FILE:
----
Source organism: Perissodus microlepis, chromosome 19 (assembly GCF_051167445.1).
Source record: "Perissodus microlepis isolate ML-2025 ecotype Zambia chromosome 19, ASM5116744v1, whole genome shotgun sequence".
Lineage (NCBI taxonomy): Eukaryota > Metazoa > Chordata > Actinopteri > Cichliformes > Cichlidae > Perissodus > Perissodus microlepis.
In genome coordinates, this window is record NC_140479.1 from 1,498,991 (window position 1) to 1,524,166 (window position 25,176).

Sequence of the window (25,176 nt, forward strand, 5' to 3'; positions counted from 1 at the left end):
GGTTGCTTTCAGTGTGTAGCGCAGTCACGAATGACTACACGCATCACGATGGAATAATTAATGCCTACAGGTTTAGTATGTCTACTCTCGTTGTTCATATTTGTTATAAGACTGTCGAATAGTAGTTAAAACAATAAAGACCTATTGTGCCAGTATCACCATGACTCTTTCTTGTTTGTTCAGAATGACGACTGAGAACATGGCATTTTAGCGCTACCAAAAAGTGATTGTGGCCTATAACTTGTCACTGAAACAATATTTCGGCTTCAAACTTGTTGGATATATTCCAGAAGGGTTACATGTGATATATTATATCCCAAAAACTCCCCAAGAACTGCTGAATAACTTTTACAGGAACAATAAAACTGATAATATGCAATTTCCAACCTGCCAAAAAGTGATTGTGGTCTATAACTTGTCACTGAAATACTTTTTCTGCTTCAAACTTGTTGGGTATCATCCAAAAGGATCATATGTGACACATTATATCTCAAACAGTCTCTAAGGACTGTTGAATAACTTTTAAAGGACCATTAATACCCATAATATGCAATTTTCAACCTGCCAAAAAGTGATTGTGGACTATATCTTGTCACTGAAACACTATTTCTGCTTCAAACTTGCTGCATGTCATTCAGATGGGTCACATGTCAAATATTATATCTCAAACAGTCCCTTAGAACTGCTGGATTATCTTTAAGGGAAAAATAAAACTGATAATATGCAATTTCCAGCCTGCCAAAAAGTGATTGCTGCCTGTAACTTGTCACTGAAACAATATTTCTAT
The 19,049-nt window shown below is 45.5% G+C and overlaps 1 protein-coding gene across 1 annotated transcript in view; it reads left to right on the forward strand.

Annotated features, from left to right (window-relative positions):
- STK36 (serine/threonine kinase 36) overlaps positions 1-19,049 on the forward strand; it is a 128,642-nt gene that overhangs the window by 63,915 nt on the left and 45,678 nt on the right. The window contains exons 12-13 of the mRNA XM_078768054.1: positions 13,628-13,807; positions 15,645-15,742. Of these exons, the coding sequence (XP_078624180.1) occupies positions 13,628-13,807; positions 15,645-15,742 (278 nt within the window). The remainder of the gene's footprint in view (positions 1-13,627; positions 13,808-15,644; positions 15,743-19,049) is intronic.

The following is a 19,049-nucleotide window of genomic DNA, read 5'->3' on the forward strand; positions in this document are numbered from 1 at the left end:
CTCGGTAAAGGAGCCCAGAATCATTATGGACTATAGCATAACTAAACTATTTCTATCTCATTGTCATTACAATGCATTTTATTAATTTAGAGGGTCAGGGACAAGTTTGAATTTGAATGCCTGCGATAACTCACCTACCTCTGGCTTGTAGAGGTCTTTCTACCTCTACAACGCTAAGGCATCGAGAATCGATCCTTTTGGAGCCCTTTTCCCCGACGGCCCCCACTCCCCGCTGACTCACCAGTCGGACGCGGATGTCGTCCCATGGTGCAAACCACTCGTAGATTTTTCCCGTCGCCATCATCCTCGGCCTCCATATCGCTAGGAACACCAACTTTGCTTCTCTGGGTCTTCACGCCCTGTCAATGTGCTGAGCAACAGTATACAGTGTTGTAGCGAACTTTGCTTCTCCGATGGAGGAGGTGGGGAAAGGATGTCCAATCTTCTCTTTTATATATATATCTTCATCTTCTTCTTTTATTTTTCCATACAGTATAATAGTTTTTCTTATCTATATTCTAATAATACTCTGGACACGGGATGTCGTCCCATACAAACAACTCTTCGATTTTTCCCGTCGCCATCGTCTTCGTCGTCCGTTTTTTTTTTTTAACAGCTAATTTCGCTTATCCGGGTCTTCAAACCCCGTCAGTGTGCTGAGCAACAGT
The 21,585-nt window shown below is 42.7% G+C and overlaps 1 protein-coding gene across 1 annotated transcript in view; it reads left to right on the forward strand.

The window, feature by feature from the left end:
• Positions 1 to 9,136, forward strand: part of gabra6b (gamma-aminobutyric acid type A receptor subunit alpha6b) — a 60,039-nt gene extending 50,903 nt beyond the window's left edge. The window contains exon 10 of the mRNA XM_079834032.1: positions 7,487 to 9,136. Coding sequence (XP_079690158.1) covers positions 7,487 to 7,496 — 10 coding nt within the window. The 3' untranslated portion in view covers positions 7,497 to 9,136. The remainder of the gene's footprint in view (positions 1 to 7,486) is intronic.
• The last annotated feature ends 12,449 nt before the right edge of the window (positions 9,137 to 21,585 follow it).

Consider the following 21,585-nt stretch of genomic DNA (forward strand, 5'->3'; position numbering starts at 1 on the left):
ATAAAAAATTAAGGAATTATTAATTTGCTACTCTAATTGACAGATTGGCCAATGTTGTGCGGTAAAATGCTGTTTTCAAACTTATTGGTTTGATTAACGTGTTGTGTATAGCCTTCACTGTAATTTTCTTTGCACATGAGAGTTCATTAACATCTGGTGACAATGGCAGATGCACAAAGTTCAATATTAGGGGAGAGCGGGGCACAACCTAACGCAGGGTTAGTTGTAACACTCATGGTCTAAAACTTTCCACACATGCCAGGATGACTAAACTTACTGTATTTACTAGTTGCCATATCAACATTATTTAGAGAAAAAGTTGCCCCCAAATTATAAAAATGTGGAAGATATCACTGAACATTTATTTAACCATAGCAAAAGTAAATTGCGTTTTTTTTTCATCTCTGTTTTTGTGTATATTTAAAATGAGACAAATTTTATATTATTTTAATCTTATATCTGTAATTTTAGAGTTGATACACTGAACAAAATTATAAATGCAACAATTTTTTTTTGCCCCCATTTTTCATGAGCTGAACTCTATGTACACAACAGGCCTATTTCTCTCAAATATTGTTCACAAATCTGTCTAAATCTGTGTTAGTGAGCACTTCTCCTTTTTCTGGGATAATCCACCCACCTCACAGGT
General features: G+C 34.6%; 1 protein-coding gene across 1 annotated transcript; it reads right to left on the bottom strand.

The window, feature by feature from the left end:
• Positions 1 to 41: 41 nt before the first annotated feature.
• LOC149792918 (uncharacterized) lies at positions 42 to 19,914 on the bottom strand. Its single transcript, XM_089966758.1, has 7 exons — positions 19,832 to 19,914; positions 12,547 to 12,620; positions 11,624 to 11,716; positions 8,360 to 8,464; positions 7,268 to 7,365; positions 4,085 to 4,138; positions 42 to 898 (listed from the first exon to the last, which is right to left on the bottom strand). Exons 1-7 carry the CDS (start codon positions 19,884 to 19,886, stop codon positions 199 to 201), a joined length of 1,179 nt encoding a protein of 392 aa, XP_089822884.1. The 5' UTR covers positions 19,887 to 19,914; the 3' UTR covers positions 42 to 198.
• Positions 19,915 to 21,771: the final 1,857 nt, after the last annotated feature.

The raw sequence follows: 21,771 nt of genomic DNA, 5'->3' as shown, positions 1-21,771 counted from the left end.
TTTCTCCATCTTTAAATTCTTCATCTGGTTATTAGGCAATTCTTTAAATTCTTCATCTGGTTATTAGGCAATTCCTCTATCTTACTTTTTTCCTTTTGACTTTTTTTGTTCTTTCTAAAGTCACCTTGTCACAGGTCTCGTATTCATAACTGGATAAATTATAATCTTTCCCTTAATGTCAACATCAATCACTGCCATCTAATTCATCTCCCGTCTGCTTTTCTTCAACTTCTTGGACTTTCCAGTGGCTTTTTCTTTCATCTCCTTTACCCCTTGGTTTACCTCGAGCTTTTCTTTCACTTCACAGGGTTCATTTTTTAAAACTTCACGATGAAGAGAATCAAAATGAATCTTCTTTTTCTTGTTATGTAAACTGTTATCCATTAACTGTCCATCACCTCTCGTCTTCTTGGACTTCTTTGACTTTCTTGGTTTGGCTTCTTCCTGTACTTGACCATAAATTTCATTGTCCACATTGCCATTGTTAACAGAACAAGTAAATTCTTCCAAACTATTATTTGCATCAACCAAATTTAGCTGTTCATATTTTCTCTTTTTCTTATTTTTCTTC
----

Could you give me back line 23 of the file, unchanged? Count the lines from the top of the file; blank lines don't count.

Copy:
The raw sequence follows: 21,771 nt of genomic DNA, 5'->3' as shown, positions 1-21,771 counted from the left end.